- Calcium (Ca) – Calcium is important for the formation of strong cell walls, that help with disease resistance. It also aids the uptake and movement of other essential nutrients through the plant. Applying too much calcium can increase the soil pH, which can encourage weed grasses, disease and worms. Therefore care must be taken and it should only be applied in small amounts
- Magnesium (Mg) – Magnesium is required for the photosynthesis process, root development and chlorophyll production. It hardens the turf during winter and encourages early season growth. Soft, yellowing growth are symptoms of a deficiency in Magnesium.
- Sulphur (S) – Sulphur is important for overall plant health and the uptake of Nitrogen.
These nutrients are still required by the plant, but to a lesser degree and consist of:
- Boron (B) – Boron is required for the uptake of other nutrients with in the plant. It also helps with shoot and root growth.
- Manganese (Mn) – Manganese is required for the uptake of nitrogen and the production of chlorophyll. Excessive levels of manganese in the soil can be toxic to the turf.
- Iron (Fe) – Iron is the most commonly used of the micro-nutrients in turf care and is often incorporated into fertiliser mixtures. Sulphate of iron is the key ingredient in lawn sand, that is widely used for controlling moss in turf. It’s also important for chlorophyll formation and hardening the turf against disease.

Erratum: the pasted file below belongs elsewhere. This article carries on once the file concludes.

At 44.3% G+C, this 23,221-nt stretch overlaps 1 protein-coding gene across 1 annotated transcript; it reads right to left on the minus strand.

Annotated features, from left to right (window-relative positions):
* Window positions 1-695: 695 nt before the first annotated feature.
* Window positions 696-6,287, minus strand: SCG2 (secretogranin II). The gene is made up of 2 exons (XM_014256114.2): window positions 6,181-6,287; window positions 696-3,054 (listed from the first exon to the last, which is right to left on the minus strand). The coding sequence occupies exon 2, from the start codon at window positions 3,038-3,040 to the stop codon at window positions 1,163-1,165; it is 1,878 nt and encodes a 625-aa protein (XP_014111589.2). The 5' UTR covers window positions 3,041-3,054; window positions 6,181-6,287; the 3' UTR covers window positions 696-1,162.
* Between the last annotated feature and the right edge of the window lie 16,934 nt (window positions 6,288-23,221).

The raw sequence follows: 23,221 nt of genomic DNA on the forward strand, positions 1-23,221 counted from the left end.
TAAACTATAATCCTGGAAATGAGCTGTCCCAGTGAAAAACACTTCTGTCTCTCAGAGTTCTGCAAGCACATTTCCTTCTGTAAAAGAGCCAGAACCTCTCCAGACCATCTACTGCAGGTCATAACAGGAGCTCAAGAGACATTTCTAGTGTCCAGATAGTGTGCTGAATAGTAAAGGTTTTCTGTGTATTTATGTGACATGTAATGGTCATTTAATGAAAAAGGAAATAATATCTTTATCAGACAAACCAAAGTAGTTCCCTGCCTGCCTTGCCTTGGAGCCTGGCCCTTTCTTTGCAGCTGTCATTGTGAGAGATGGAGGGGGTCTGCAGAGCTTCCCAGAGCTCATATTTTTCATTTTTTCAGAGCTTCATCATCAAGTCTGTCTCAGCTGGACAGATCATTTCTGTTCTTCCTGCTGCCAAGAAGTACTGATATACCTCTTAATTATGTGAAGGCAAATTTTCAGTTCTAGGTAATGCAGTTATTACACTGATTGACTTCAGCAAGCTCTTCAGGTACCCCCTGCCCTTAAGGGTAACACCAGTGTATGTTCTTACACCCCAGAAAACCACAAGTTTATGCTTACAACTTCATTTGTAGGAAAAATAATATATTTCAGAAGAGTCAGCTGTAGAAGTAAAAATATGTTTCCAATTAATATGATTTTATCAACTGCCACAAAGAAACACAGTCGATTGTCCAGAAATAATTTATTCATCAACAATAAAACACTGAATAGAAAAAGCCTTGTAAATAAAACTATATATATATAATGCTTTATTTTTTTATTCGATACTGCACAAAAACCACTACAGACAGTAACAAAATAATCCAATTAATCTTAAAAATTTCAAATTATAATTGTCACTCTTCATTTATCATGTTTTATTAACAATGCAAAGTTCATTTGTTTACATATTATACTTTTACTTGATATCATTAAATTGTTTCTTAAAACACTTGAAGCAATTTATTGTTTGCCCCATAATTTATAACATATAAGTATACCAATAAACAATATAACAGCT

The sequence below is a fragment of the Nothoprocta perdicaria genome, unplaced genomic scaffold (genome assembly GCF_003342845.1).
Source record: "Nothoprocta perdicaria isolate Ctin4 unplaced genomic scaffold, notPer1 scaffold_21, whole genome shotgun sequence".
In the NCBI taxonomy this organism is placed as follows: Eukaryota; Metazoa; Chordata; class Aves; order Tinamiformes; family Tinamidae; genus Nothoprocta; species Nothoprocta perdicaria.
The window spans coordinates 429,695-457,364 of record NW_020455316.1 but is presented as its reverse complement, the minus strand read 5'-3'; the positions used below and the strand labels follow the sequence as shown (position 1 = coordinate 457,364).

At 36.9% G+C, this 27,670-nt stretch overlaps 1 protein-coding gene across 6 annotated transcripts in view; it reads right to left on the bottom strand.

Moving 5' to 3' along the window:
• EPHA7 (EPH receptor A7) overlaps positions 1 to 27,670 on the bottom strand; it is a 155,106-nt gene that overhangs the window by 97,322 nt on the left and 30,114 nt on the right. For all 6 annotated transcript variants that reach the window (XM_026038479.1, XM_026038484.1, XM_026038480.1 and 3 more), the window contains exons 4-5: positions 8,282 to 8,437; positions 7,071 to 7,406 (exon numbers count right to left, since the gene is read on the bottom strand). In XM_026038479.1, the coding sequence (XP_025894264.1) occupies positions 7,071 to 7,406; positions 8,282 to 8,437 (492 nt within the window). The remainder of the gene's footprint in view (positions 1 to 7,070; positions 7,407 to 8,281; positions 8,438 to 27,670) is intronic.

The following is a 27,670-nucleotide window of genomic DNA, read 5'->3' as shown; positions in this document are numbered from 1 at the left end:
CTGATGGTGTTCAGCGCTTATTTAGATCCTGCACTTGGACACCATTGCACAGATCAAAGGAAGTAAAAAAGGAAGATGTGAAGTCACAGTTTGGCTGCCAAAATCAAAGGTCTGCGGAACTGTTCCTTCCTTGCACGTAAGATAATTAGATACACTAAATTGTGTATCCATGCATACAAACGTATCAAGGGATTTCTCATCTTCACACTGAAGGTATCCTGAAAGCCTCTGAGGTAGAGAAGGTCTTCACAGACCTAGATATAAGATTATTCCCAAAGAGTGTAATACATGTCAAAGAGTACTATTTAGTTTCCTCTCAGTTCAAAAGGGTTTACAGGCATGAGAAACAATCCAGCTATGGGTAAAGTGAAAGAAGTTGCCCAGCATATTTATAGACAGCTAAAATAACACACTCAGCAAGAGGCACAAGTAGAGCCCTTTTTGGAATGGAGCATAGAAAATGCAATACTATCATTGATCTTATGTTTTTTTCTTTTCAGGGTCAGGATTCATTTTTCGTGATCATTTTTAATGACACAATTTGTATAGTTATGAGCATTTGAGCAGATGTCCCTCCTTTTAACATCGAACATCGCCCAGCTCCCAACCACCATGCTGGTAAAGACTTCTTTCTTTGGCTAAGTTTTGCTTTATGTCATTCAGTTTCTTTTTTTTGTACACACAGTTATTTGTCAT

- Zinc (Z) – Zinc is required for sugar consumption, while controlling plant growth.
- Copper (Cu) – Copper is important for the production of chlorophyll, root metabolism and reproductive growth.
- Molybdenum (Mo) – Aids the grass plants ability to efficiently utilize nitrogen.
The majority of lawn fertilisers will only contain the three primary macro nutrients, Nitrogen, Phosphorus and Potassium, as they are, in most cases, the only nutrients that will ever need applying. However, they sometimes contain additional micro-nutrients such as Iron and Magnesium, also referred to as trace elements.